Step Dances

 

TRADITIONAL STEP DANCES:

 

Job of Journeywork

Composed in the early 1700s to commemorate the many journeymen dancing masters operating throughout the Country

 

The Blackbird

Composed in the early 1700s in support of the Jacobite revolution, when Irish musicians and dancing masters felt that the rise of the Scottish Catholic Bonny Prince Charles to the Throne of England would allow the return of a Gaelic Ireland

 

Saint Patrick’s Day

Composed to commemorate our National Feast Day

 

The Garden of Daisies

The original name was the Garland of Daisies. It was composed to be danced on Garland Sunday which is the last Sunday in July. Prior to the Great Famine, potatoes were the sole diets of the people. Towards the end of the potato season, potatoes would be scarce and of poor quality and many were forced to live on cabbage. It was the customn to eat the new potatoes on the last Sunday in July. This was celebrated by festivities and ladies going to the celebrations would wear garlands of potato stalks complete with pink and white blossoms round their necks, so this day became known as Garland Sunday and the step dance was composed to be danced that day.

 

Madam Bonaparte

This dance was composed in the eighteenth century to commemorate the exploits of Napoleon when it was felt he would control Europe and allow the return of a Gaelic Ireland

 

The Three Sea Captains

Irish musicians and dancing masters sometimes went far away for their inspiration. In 1824, Turkey and Egypt invaded Greece – Russia, Britain and France went to the aid of the Greeks, Their combined fleets sailed into the bay of Naverino expecting their strength would frighten off the attachkers, however the Turks fired on them starting a battle that wiped out the Egyptian and Turkish fleets. The Three Sea Captains was composed to commemorate the captains of the Russian, British and French fleets.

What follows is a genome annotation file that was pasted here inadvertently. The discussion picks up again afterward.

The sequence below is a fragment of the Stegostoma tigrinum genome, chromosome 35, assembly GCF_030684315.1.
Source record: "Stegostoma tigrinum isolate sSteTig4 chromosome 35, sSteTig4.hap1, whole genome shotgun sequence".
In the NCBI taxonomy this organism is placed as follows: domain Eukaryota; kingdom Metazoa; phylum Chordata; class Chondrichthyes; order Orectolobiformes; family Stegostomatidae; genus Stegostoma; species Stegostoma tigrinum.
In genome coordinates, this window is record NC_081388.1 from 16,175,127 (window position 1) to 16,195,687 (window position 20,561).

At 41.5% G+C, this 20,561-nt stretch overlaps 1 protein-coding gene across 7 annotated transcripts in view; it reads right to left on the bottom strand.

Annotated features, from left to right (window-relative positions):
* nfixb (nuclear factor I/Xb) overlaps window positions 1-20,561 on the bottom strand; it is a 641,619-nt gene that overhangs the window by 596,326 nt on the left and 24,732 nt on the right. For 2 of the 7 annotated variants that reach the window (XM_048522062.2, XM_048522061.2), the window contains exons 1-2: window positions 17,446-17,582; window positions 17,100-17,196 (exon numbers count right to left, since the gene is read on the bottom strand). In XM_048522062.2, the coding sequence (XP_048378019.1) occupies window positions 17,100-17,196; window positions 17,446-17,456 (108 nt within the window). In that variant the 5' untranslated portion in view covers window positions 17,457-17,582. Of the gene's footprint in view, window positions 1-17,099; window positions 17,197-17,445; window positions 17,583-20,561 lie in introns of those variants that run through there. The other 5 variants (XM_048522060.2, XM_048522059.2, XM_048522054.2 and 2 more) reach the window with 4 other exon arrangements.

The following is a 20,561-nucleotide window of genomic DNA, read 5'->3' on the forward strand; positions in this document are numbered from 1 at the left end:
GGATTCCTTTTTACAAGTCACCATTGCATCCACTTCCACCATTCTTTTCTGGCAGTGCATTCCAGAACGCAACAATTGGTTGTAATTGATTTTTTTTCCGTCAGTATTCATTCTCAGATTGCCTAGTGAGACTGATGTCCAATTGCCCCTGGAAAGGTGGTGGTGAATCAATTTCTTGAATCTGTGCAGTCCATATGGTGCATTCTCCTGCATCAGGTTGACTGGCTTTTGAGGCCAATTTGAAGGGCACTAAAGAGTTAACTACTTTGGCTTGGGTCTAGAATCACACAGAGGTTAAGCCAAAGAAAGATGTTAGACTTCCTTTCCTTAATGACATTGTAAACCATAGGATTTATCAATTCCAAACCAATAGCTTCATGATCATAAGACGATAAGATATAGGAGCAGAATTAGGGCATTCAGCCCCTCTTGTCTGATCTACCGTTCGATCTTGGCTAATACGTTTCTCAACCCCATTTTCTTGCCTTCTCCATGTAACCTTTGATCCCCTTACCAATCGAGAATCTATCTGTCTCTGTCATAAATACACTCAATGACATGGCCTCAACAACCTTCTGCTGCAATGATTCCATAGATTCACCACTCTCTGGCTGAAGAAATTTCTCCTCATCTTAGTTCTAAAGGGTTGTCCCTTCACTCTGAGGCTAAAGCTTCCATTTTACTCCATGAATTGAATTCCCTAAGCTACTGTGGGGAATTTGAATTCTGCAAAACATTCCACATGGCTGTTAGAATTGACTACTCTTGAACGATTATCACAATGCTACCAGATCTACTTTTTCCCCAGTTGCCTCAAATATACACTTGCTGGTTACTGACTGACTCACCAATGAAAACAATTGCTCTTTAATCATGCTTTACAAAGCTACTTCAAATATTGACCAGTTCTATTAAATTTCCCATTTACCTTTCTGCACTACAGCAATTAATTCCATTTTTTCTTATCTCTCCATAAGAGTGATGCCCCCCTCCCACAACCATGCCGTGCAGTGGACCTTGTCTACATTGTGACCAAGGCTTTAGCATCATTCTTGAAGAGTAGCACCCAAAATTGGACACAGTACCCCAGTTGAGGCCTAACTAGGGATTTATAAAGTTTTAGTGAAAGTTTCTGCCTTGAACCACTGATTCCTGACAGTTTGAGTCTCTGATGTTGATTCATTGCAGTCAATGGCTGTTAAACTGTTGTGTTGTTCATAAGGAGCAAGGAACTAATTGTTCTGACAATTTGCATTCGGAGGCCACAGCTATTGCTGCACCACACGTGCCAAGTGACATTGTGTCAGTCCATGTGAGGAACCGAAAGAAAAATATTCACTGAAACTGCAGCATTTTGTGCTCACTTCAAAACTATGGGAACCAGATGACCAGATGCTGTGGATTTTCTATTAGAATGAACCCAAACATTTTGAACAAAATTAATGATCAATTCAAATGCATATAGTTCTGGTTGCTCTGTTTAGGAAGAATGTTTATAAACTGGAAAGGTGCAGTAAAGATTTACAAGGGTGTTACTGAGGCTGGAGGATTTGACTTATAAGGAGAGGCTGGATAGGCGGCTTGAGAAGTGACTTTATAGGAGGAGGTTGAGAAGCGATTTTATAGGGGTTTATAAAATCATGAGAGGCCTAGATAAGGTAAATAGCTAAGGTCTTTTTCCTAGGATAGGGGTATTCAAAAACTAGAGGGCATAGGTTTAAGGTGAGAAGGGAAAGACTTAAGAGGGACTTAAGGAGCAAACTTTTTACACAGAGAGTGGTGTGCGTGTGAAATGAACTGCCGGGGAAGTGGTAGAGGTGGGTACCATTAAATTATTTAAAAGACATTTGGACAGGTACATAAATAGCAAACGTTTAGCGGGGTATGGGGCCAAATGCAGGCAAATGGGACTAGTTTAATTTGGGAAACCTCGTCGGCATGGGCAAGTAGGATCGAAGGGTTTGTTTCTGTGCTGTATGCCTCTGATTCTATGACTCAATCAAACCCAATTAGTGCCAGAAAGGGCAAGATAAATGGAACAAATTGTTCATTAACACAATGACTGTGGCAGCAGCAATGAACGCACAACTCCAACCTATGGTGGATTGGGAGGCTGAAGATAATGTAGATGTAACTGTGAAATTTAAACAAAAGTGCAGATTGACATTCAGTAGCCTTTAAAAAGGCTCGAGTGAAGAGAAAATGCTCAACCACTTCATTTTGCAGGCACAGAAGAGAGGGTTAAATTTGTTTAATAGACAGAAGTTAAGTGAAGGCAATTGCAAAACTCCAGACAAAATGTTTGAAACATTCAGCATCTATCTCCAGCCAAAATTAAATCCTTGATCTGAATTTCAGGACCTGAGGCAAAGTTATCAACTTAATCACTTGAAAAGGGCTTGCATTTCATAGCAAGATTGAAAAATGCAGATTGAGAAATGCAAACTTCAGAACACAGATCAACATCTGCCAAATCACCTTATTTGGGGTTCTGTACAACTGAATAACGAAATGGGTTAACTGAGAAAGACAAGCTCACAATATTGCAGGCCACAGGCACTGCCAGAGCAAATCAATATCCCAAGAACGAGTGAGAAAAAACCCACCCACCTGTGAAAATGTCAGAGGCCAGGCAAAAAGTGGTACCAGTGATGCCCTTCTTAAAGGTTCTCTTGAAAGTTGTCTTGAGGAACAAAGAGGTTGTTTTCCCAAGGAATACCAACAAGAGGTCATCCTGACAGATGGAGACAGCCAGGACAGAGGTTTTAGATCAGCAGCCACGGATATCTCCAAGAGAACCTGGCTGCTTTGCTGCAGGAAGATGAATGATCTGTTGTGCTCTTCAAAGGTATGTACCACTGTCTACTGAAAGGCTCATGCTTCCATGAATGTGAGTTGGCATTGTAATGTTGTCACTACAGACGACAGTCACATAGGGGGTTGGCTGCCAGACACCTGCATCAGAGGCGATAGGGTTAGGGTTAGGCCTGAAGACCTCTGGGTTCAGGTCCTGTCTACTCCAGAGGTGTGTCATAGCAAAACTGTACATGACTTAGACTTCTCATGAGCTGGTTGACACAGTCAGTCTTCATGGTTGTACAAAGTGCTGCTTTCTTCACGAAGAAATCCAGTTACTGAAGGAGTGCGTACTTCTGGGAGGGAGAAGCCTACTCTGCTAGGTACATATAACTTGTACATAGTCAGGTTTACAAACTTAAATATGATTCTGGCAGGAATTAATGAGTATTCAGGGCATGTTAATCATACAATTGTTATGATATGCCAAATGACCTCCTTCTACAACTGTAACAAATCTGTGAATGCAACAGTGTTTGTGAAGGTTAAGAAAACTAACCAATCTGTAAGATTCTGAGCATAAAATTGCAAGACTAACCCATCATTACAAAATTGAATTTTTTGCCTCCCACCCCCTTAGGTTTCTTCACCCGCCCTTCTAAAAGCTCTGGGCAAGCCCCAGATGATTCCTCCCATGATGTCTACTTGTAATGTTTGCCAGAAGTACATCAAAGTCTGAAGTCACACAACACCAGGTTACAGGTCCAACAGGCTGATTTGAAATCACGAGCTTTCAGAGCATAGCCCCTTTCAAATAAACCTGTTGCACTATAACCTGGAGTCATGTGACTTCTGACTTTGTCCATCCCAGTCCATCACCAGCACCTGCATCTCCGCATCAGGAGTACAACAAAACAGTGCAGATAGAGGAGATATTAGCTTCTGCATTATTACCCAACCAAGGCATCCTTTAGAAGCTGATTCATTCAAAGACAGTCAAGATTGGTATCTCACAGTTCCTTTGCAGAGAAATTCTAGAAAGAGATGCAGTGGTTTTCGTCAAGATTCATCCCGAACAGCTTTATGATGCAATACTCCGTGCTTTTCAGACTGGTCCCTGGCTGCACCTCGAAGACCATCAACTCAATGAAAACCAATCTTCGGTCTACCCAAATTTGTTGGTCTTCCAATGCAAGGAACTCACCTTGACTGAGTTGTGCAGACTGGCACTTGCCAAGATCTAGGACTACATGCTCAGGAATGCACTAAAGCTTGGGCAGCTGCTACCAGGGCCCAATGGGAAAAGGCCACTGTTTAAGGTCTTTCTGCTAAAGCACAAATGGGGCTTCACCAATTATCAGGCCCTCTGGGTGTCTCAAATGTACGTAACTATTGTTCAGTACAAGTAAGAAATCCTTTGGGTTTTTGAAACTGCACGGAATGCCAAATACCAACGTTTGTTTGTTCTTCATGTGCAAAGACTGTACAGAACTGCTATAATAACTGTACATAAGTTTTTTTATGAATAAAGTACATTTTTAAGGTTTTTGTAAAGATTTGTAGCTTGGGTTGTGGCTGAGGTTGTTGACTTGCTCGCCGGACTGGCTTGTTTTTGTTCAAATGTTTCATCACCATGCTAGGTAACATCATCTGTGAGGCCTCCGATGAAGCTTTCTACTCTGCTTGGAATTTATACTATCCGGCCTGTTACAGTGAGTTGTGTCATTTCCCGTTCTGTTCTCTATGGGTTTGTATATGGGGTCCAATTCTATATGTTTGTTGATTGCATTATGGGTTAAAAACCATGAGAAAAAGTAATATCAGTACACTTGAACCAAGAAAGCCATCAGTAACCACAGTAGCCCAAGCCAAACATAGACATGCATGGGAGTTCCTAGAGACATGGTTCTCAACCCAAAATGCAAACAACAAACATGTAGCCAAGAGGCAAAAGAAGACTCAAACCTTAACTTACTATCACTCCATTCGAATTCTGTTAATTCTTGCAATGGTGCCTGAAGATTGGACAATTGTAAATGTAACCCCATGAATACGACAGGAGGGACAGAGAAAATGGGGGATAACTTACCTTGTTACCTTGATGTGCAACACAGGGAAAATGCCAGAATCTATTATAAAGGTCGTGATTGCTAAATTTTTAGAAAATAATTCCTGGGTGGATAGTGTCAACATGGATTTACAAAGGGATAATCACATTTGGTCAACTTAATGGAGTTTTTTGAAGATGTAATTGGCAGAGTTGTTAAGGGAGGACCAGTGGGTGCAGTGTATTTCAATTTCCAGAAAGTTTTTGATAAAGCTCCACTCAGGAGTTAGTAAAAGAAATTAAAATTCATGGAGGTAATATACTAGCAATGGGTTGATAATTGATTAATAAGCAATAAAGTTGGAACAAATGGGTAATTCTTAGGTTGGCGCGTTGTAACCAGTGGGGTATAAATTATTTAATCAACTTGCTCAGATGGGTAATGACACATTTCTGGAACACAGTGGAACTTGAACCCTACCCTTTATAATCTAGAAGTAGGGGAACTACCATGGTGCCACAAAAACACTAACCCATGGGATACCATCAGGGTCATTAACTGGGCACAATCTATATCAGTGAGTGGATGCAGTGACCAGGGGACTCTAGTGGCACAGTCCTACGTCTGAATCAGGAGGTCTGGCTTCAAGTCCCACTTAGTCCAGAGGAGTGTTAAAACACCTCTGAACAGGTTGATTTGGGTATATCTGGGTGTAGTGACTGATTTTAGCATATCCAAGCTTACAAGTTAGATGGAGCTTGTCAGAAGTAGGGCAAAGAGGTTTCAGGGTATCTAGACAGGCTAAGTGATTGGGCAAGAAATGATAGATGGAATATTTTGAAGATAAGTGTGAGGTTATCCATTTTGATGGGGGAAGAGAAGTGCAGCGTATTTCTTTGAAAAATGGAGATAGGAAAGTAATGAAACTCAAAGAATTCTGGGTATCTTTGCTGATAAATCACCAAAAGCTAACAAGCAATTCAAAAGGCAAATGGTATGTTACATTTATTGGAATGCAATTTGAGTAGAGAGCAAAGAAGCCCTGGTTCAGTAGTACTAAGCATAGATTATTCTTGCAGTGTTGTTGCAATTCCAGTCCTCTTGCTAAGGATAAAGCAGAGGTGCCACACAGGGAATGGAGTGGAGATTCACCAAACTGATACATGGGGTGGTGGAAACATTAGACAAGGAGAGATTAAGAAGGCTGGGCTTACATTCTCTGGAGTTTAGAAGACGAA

Rodney’s Glory

The tune Rodney’s Glory was composed by our most charismatic Gaelic poet Eoghan Rua O’ Suilleabhain who was born in Meentogues, Gneeveguilla, Co. Kerry in 1748. After his education in the local hedge school, he started his own hedge school but always had to move on because of inappropriate behaviour as a teacher. He was eventually forced to forgo teaching and he laboured for a farmer for a time in West Waterford. One day, the farmer asked him to write a reply to a letter he received and Eoghan replied in English, Irish, Latin and Greek. The farmer knew he was a genius and allowed him tutor his daughter in his home  – not knowing his previous record in education – before long Eoghan Rua was forced to flee after inappropriate behaviour with the farmer and shotgun on horseback in pursuit! Eoghan got into the Military Barracks in Fermoy and to avoid the farmer and punishment he joined the British Navy. After his training, he was put aboard a Bristish warship The Formidable in a convoy en route to the West Indies under the command of Admiral Rodney hudson. on the 12th of April 1782, they were attacked by a French fleet headed by a battleshop “The Villi de Paris” under the command of Admiral de Grasse. The British wrote the poem “Rodneys’ Glory” which was very much in praise of Admiral Rodney and the British, on seeing the poen Rodney was impressed and offered Eoghan Ruan promotion which he declined as he only wanted discharge, which Rodney could not give him. Eoghan Rua rubbed chemical to his legs which bought out blisters, and staff – unaware of the cause of  his sudden affliction quickly discharged him to prevent the spread of infection. On his return to Knocknagree, Eoghan Rua put music to the poem and a dancing master named Donnchada O’ Mordha who had come to Listowel with a travelling circus stayed on and started teaching dancing, composed the dance. Some of the steps in the dance have special meaning, for example after the drums the dancer hit the ground hard three times – symbolic  of the cannons going off on board the battleship.

 

CREDIT: Jack Roche, Bruach na Carraige, Rockchapel